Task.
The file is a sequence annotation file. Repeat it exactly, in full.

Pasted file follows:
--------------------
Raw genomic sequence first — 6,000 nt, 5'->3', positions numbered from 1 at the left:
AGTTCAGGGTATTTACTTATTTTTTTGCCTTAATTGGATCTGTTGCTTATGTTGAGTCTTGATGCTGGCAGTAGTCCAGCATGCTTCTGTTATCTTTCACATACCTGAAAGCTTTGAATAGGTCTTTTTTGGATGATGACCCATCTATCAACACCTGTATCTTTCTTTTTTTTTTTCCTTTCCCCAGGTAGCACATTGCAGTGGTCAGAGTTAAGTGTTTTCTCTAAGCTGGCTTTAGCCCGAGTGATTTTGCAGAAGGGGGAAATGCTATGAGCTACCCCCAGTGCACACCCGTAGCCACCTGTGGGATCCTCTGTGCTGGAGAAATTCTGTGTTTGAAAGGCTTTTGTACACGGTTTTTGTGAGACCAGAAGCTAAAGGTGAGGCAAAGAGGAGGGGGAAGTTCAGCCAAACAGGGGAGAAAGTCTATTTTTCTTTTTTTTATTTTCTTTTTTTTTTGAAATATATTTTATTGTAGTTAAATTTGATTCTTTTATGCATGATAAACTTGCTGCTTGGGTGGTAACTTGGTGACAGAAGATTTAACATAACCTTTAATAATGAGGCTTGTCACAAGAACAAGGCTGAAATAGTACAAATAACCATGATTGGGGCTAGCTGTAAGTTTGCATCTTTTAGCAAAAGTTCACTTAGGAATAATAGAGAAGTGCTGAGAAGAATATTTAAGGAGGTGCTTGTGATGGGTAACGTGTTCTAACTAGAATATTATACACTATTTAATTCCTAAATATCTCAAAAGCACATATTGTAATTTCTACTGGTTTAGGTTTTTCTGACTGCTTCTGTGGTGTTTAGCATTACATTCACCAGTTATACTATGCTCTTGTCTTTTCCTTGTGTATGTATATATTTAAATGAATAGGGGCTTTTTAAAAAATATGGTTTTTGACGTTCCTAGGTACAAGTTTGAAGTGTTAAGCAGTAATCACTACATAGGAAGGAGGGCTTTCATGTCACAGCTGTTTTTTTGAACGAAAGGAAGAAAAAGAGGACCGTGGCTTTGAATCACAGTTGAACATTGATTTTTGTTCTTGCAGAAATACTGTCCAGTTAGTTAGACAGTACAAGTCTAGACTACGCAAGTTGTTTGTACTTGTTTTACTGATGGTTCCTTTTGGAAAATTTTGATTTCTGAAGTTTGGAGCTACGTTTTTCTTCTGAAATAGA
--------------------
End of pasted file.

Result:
Raw genomic sequence first — 6,000 nt, 5'->3', positions numbered from 1 at the left:
AGTTCAGGGTATTTACTTATTTTTTTGCCTTAATTGGATCTGTTGCTTATGTTGAGTCTTGATGCTGGCAGTAGTCCAGCATGCTTCTGTTATCTTTCACATACCTGAAAGCTTTGAATAGGTCTTTTTTGGATGATGACCCATCTATCAACACCTGTATCTTTCTTTTTTTTTTTCCTTTCCCCAGGTAGCACATTGCAGTGGTCAGAGTTAAGTGTTTTCTCTAAGCTGGCTTTAGCCCGAGTGATTTTGCAGAAGGGGGAAATGCTATGAGCTACCCCCAGTGCACACCCGTAGCCACCTGTGGGATCCTCTGTGCTGGAGAAATTCTGTGTTTGAAAGGCTTTTGTACACGGTTTTTGTGAGACCAGAAGCTAAAGGTGAGGCAAAGAGGAGGGGGAAGTTCAGCCAAACAGGGGAGAAAGTCTATTTTTCTTTTTTTTATTTTCTTTTTTTTTTGAAATATATTTTATTGTAGTTAAATTTGATTCTTTTATGCATGATAAACTTGCTGCTTGGGTGGTAACTTGGTGACAGAAGATTTAACATAACCTTTAATAATGAGGCTTGTCACAAGAACAAGGCTGAAATAGTACAAATAACCATGATTGGGGCTAGCTGTAAGTTTGCATCTTTTAGCAAAAGTTCACTTAGGAATAATAGAGAAGTGCTGAGAAGAATATTTAAGGAGGTGCTTGTGATGGGTAACGTGTTCTAACTAGAATATTATACACTATTTAATTCCTAAATATCTCAAAAGCACATATTGTAATTTCTACTGGTTTAGGTTTTTCTGACTGCTTCTGTGGTGTTTAGCATTACATTCACCAGTTATACTATGCTCTTGTCTTTTCCTTGTGTATGTATATATTTAAATGAATAGGGGCTTTTTAAAAAATATGGTTTTTGACGTTCCTAGGTACAAGTTTGAAGTGTTAAGCAGTAATCACTACATAGGAAGGAGGGCTTTCATGTCACAGCTGTTTTTTTGAACGAAAGGAAGAAAAAGAGGACCGTGGCTTTGAATCACAGTTGAACATTGATTTTTGTTCTTGCAGAAATACTGTCCAGTTAGTTAGACAGTACAAGTCTAGACTACGCAAGTTGTTTGTACTTGTTTTACTGATGGTTCCTTTTGGAAAATTTTGATTTCTGAAGTTTGGAGCTACGTTTTTCTTCTGAAATAGA